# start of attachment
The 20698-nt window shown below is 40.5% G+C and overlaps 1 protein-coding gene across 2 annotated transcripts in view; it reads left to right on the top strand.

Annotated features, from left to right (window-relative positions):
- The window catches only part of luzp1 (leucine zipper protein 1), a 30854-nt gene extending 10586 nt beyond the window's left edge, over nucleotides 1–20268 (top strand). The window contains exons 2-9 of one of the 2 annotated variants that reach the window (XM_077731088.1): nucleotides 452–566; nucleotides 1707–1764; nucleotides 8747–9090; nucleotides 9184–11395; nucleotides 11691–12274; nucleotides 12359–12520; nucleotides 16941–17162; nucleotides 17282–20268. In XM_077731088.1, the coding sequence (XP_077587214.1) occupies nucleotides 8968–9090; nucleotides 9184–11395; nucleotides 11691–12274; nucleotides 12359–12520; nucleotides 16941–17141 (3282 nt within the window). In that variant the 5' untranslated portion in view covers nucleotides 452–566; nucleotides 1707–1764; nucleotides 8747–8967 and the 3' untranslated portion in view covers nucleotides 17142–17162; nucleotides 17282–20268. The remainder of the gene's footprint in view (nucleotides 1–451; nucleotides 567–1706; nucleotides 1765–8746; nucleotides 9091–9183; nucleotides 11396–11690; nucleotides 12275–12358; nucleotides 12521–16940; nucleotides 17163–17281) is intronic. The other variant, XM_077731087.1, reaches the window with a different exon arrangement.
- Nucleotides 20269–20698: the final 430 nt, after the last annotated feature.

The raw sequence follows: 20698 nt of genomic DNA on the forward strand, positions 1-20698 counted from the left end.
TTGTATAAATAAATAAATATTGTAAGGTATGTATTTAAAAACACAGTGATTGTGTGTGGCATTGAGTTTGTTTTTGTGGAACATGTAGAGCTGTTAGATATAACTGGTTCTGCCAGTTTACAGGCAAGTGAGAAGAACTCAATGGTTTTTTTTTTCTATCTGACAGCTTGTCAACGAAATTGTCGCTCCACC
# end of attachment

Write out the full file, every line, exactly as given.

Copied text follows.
The 20698-nt window shown below is 40.5% G+C and overlaps 1 protein-coding gene across 2 annotated transcripts in view; it reads left to right on the top strand.

Annotated features, from left to right (window-relative positions):
- The window catches only part of luzp1 (leucine zipper protein 1), a 30854-nt gene extending 10586 nt beyond the window's left edge, over nucleotides 1–20268 (top strand). The window contains exons 2-9 of one of the 2 annotated variants that reach the window (XM_077731088.1): nucleotides 452–566; nucleotides 1707–1764; nucleotides 8747–9090; nucleotides 9184–11395; nucleotides 11691–12274; nucleotides 12359–12520; nucleotides 16941–17162; nucleotides 17282–20268. In XM_077731088.1, the coding sequence (XP_077587214.1) occupies nucleotides 8968–9090; nucleotides 9184–11395; nucleotides 11691–12274; nucleotides 12359–12520; nucleotides 16941–17141 (3282 nt within the window). In that variant the 5' untranslated portion in view covers nucleotides 452–566; nucleotides 1707–1764; nucleotides 8747–8967 and the 3' untranslated portion in view covers nucleotides 17142–17162; nucleotides 17282–20268. The remainder of the gene's footprint in view (nucleotides 1–451; nucleotides 567–1706; nucleotides 1765–8746; nucleotides 9091–9183; nucleotides 11396–11690; nucleotides 12275–12358; nucleotides 12521–16940; nucleotides 17163–17281) is intronic. The other variant, XM_077731087.1, reaches the window with a different exon arrangement.
- Nucleotides 20269–20698: the final 430 nt, after the last annotated feature.

The raw sequence follows: 20698 nt of genomic DNA on the forward strand, positions 1-20698 counted from the left end.
TTGTATAAATAAATAAATATTGTAAGGTATGTATTTAAAAACACAGTGATTGTGTGTGGCATTGAGTTTGTTTTTGTGGAACATGTAGAGCTGTTAGATATAACTGGTTCTGCCAGTTTACAGGCAAGTGAGAAGAACTCAATGGTTTTTTTTTTCTATCTGACAGCTTGTCAACGAAATTGTCGCTCCACC